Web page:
By forging key partnerships with filmmakers, financiers and distributors through the years, The Exchange, founded by veteran sales executive and CEO Brian O’Shea, has grown to become a leading worldwide sales and finance company. Together with VP of acquisitions & production Caddy Vanasirikul, and the rest of the team, The Exchange has backed a diverse slate of films that include three Bruce Willis movies, a Sesame Street documentary and a movie with a transgender woman in the lead, “Monica,” by Andrea Pallaoro. They have formed a new development/production company, Next, backed by Canadian investors, which Vanasirikul will be heading. The Exchange’s current line-up includes Liev Schreiber’s “Across the River and Into the Trees,” Oliva Munn-led “Replay,” “The Thicket” with Peter Dinklage and Noomi Rapace, and acclaimed documentary “Welcome to Chechnya.”
The Exchange has handled a pretty diversified slate. What are the advantages and, if any, caveats, to handling such a varied slate?
O’Shea: Having a varied slate of quality projects allows us to lean into the changes happening in distribution. To be clear, there are not fewer buyers/distributors, but more of them. However, old and new buyers/distributors alike are being more specific in what they need. For example: there are platforms paying meaningful prices for horror/thriller titles only. On the other hand, there are new doc channels and LGBTQ+ platforms dedicated to quality content and paying strong numbers for windows. So having a diverse slate of quality films is a good thing right now. What we do best is choosing quality projects to be involved with, regardless of size or type.
How has the collapsing of exhibition windows impacted your business, if at all?
O’Shea: It makes us focus on content even more. Today, films are having a hard time getting a theatrical window so there is less chance for breakout potential on a grass roots level. So we now focus on the marketability of the content that we produce, finance and sell. We look to the above-the-line talent, but also source material. At the company we’ve made substantial investment in the strong IP that has global recognition. Our plan is to continue to do so and grow our base of talent relations. To effectuate this plan, we have to double down on development and production capabilities, thus creating Next. The strategy of being not only the financier and sales agent but also the rights holder strengthens our relationships with these key buyers as well as our existing distribution partners.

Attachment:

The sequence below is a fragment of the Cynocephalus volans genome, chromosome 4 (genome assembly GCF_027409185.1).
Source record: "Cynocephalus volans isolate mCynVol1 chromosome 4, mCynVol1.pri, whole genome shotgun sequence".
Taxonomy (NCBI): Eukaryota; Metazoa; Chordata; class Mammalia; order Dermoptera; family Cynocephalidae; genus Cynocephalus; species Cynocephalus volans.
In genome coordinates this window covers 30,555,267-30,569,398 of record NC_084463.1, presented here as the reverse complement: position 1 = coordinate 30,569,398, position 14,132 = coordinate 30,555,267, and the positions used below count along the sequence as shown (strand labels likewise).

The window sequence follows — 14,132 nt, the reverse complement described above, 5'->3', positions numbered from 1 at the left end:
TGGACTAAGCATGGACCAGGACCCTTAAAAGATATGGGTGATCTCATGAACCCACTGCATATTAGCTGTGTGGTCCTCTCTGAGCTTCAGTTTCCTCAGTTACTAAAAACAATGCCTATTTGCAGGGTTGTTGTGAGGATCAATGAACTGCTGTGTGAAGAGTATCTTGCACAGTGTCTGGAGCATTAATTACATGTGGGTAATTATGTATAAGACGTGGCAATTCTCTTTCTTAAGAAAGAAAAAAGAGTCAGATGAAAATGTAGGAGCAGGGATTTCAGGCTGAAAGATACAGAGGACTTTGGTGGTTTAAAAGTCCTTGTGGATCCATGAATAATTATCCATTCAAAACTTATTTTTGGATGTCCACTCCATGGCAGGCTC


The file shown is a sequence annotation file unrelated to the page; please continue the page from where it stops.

How has the pandemic affected your business?
O’Shea: In some ways it made it very challenging. Not seeing co-workers in person, not being able to travel to markets, and shut down of movie theaters definitely made things difficult. However, having a number of pictures in post-production at the end of 2019 and being able to finance and sell films that were non-bonded allowed us to grow in the last 12 months. Again, our eclectic slate of quality independent features has served us well during these difficult times.
We’ve also been able to take this time to move into development and production. The pandemic has allowed us to focus on this new aspect of the company. The shift to creating content in addition to financing and distribution can be attributed in part to the challenges brought about by the pandemic.
What kind of projects will Next be seeking to develop? In what budget range?
Vanasirikul: Every film starts with a story and a screenplay. Too often we are dependent on packages that are brought to us and our creative impact is limited. The idea behind Next is to be able to tell the stories we want to tell and shape the creative elements behind each project. We want to create a tribe of writers and content creators who we can closely collaborate with from concept to execution. Our development philosophy is to have an honest and open line of communication with the creatives to avoid development hell and because The Exchange is in direct contact with the marketplace; we will focus on developing projects for which there is a path to production. We are looking to develop 10 new projects with a budget ranging from $5 million-$30 million. We want to focus on compelling universal stories as well as genre-driven projects.
I imagine that the advent of deep-pocketed streaming services has made it more difficult to acquire the most coveted films in the market. What strategies have you adopted to counteract their advantage?
Vanasirikul: We cannot and will not compete for the latest best-sellers. Instead, our goal is to focus mainly on the “next” generation of talent from all around the world, and for established writers, we can provide more creative freedom than in the studio system. As an independent company, we’ve always learned to look where no one else is looking and we do it with passion. Our dedication has enabled us to attract great talents in the past and this development fund puts us in an even more competitive position.
Growing up in Thailand and being raised in the Chinese culture, I’ve always focused on inclusivity and diversity in stories and people. The success of “The Farewell” and “Moonlight” has taught us that new generation of global audience will always find universality in good stories even if the subject matter is foreign to them.
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